Health & Medical Diabetes

What is Diabetic Joint Disease?

Diabetic Joint Disease is a destructive arthritis facilitated by neurological (nerve) disease.
It is also known as Charcot Joint Disease.
It is named for Jean-Marie Charcot a French neurologist who observed a severe pattern of joint destruction in patients with advanced syphilis.
This advanced (tertiary) syphilis commonly causes absence of normal sensation; especially in the lower extremities (foot and ankle).
Charcot noted this in 1868.
For the last seventy years this has also been observed in patients with diabetic peripheral neuropathy (nerve disease).
This neuropathy also causes a loss of normal sensation.
Feet can become totally insensate (without feeling).
It's common for these feet to have normal arterial circulation.
The last predisposing factor to Diabetic Joint Disease is trauma.
Trauma can be acute as an injury like a fracture or sprain; or it can be subtle like a repetitive stress injury.
A person whose foot musculoskeletal structure is even slightly dysfunctional is at a much greater risk for this destructive arthritis.
Who develops Diabetic Joint Disease? The vast majority of patients who develop this arthropathy have diabetes mellitus.
Specifically these patients have diabetic peripheral neuropathy.
The incidence in the diabetic population is about 8.
5 per 1000 patients.
There are approximately sixteen million diagnosed and undiagnosed diabetics in the United States population; and another approximately forty million people with impaired glucose tolerance making them predisposed to diabetes mellitus.
Why do they develop Diabetic Joint Disease? Simply put trauma with out pain.
In the sensate foot even minor trauma causes pain.
In the insensate foot the pain is not perceived.
Pain is important for telling us something is wrong.
Without the pain the diabetic person doesn't feel strain, sprains, arthritis, fractures, and minor and major injuries.
Without the pain telling the person there is a problem the person aggravates the condition which can lead to joint and bone destruction.
Multiple fractures and total joint destruction are not uncommon.
Diabetic Joint Disease can become so bad the foot or ankle becomes totally destroyed necessitating special shoes, foot orthosis, bracing, surgical care and even possible amputation.
Are there other conditions that lead to Charcot Joint Disease? Any disease or disorder that leads to an insensate foot can cause Charcot Joint Disease.
Spine trauma can be a cause.
Infectious disease such as syphilis and leprosy can be causes.
Neurological disorders such as Charcot-Marie-Tooth disease; and vitamin deficiency can also be causes.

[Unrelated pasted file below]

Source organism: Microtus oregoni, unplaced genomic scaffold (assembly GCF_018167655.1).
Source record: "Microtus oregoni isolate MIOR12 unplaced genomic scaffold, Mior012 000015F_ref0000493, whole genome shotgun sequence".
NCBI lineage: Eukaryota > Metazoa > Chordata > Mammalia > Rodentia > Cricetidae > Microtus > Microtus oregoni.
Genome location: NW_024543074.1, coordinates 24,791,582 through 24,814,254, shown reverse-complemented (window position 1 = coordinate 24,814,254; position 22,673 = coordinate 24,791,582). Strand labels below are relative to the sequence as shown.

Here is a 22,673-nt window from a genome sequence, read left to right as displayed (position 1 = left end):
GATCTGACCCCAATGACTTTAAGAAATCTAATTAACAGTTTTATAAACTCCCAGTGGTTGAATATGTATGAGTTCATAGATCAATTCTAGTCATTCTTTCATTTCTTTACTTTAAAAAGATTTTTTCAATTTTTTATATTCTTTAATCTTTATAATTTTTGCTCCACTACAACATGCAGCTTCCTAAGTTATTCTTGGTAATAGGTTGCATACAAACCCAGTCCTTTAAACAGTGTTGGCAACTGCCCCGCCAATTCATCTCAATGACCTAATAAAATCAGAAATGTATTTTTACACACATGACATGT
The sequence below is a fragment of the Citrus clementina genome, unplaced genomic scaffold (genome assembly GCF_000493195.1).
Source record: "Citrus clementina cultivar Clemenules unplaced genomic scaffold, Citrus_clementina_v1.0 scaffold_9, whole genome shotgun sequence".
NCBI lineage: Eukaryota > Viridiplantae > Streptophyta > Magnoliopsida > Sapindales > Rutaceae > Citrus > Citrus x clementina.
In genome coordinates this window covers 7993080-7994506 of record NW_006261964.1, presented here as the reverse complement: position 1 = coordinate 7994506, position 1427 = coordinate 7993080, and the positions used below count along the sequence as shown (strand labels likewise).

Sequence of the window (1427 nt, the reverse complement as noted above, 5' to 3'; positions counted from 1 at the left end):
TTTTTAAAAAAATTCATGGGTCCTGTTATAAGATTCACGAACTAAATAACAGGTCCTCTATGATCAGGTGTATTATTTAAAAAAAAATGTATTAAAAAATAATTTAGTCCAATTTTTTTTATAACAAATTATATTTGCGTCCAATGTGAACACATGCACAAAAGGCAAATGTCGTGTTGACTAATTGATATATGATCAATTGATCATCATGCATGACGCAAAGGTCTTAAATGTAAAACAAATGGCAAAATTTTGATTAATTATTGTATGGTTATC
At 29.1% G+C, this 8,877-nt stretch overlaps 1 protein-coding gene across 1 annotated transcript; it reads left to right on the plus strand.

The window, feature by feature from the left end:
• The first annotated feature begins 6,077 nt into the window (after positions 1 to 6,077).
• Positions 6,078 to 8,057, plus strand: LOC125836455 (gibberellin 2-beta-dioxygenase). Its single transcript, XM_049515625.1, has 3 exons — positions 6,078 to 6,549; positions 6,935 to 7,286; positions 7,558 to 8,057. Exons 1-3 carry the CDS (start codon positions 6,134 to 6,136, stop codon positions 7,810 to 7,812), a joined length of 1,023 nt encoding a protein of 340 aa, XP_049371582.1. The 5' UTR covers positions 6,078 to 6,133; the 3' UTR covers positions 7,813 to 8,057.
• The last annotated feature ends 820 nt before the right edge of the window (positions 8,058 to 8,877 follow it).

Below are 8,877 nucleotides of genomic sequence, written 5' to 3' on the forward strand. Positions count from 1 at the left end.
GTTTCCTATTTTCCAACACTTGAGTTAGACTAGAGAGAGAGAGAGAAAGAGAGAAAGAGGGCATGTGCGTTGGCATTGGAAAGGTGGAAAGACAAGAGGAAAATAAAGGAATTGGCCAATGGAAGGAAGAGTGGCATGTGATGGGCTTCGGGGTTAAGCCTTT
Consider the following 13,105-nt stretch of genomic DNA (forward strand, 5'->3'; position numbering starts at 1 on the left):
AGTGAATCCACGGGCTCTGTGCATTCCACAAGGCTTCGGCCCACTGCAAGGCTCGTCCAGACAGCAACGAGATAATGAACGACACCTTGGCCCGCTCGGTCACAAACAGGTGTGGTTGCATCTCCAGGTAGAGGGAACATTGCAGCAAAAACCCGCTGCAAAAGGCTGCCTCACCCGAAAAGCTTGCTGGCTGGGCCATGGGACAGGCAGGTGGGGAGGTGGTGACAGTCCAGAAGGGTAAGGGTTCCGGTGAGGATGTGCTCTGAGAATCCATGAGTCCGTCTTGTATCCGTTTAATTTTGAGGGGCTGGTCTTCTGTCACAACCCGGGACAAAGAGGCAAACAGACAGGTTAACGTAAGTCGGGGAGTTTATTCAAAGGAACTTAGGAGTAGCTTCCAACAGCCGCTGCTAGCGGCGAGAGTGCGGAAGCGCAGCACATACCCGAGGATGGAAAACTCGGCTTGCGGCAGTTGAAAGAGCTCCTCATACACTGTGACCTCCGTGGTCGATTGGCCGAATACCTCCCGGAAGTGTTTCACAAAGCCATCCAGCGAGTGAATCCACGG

These represent a minuscule incidence of Charcot Joint Disease.
But the worse trend of all and the highest risk are probably in people who are both diabetic and alcoholic.
What are common symptoms of Diabetic Joint Disease? Unexplained swelling of the foot and ankle usually unilateral (one side) usually without pain is a common presentation.
Redness and heat maybe present.
Common differential diagnosis includes gout, infection of soft tissues or bone and tendonitis.
How is Diabetic Joint Disease diagnosed? Clinical examination with basic history are physical should lead a clinician to be highly suspicious of the disorder.
An insensate diabetic patient who present with a unilateral warm, swollen, reddish foot with no history of significant should preliminarily treated as having Diabetic Joint Disease until proven otherwise.
More advanced cases can have crepitating or grating noises between bone and joints when place through a range of motion.
Radiographs in early stages can often be inconclusive.
In later stages they can be quite self evident with severe bone destruction, dislocations and fractures.
Bone scans are helpful in making a diagnosis.
Other testing such as MRI or CT scans can be helpful in diagnosing bone abscess and for surgical staging.
How is it treated? Initial treatment consists of immobilization with a cast or cam-walker.
Total non-weight bearing is mandatory.
Use of crutches, walkers and knee walkers is a necessity also.
Use of a wheelchair is not uncommon.
After the condition becomes quiescent foot orthosis, special insoles, extra-depth shoes, custom shoes, braces and ankle foot orthosis may be needed to control the condition and stabilize deformity.
Surgical care is sometimes needed.

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